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Mentors or Friends? How Managers Want to Be Perceived

Mentors or Friends? How Managers Want to Be Perceived
Credit: Raftu/Shutterstock

Although most bosses want their employees to view them as mentors, some would prefer to be seen as friends, new research shows.

Overall, 63 percent of managers hope to be perceived as mentors, while more than 30 percent would like to be seen as teachers, supervisors and coaches, according to a new study from the staffing services firm Addison Group.

However, the youngest bosses — those of the millennial generation ­— are looking for more of a friendship type of relationship. Millennials are twice as likely to hope that their direct reports perceive them as their best friends, compared with their baby boomer and Gen X counterparts.

No matter how they're viewed, millennials are eager to be in charge. More than 80 percent of Gen Y workers have shown some interest or excitement in being a manager, compared to just 57 percent of workers in other age groups.

The problem for millennials is finding a managerial position where they feel comfortable. The study revealed that 76 percent of millennials are hesitant to manage a colleague who is older than they are, which could pose a problem in the current workforce environment that is still heavily populated by baby boomers and Gen X workers. [Buddy Up to Your Boss ... You'll Be Glad You Did ]

However, when it comes to what employees are looking for in a boss, age isn't a major concern. The majority of the workers surveyed in the Addison Group study said the most important qualities in their bosses include the ability to give honest feedback and their willingness to trust them. Many respondents also noted that an ideal manager makes time for them, is collaborative and has experience in their field.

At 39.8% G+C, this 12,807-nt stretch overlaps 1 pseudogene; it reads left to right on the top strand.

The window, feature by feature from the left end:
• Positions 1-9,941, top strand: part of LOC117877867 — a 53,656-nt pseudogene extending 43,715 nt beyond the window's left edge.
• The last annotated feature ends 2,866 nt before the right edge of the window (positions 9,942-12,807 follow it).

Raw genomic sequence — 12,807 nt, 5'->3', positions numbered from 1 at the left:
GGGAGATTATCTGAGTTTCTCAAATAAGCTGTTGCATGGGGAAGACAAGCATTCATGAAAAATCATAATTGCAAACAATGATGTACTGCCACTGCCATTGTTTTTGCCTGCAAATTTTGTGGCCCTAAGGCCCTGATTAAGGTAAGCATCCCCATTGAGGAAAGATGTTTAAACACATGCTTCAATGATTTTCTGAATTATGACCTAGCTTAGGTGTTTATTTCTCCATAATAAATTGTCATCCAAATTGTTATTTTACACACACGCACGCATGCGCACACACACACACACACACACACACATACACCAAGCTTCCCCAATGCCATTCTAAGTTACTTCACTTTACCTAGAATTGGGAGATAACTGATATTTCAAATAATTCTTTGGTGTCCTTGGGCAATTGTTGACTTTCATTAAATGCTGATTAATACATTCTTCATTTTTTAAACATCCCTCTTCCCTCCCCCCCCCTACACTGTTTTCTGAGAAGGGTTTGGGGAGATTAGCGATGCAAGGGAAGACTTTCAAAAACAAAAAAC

The researchers discovered that to attract new candidates to an organization while retaining top talent, employers should work on creating a work environment that encourages career development and collaboration, as professional development opportunities are a top consideration for employees in the job search today.

The study's authors said that with nearly 30 percent of all workers tying their professional growth to their boss, it's critical that businesses ensure managers are trained to foster career growth for employees. The study found that this is especially true of millennial employees, who value a manager's role in their professional development more than any other age group does.

"The more managers can understand what boomers, Gen X and millennials need and want in terms of managerial style, rewards and leadership opportunities, the more successful employees can be — not to mention, the benefits employers can reap from an employee-retention standpoint," Addison Group CEO Thomas Moran, said in a statement.

The study was based on surveys of 1,006 working Americans born between 1946 and 1995.

Originally published on Business News Daily.

Chad Brooks

Chad Brooks is a Chicago-based writer and editor with nearly 20 years in media. A 1998 journalism graduate of Indiana University, Chad began his career with Business News Daily in 2011 as a freelance writer. In 2014, he joined the staff full time as a senior writer. Before Business News Daily, Chad spent nearly a decade as a staff reporter for the Daily Herald in suburban Chicago, covering a wide array of topics including local and state government, crime, the legal system and education. Chad has also worked on the other side of the media industry, promoting small businesses throughout the United States for two years in a public relations role. His first book, How to Start a Home-Based App Development Business, was published in 2014. He lives with his wife and daughter in the Chicago suburbs.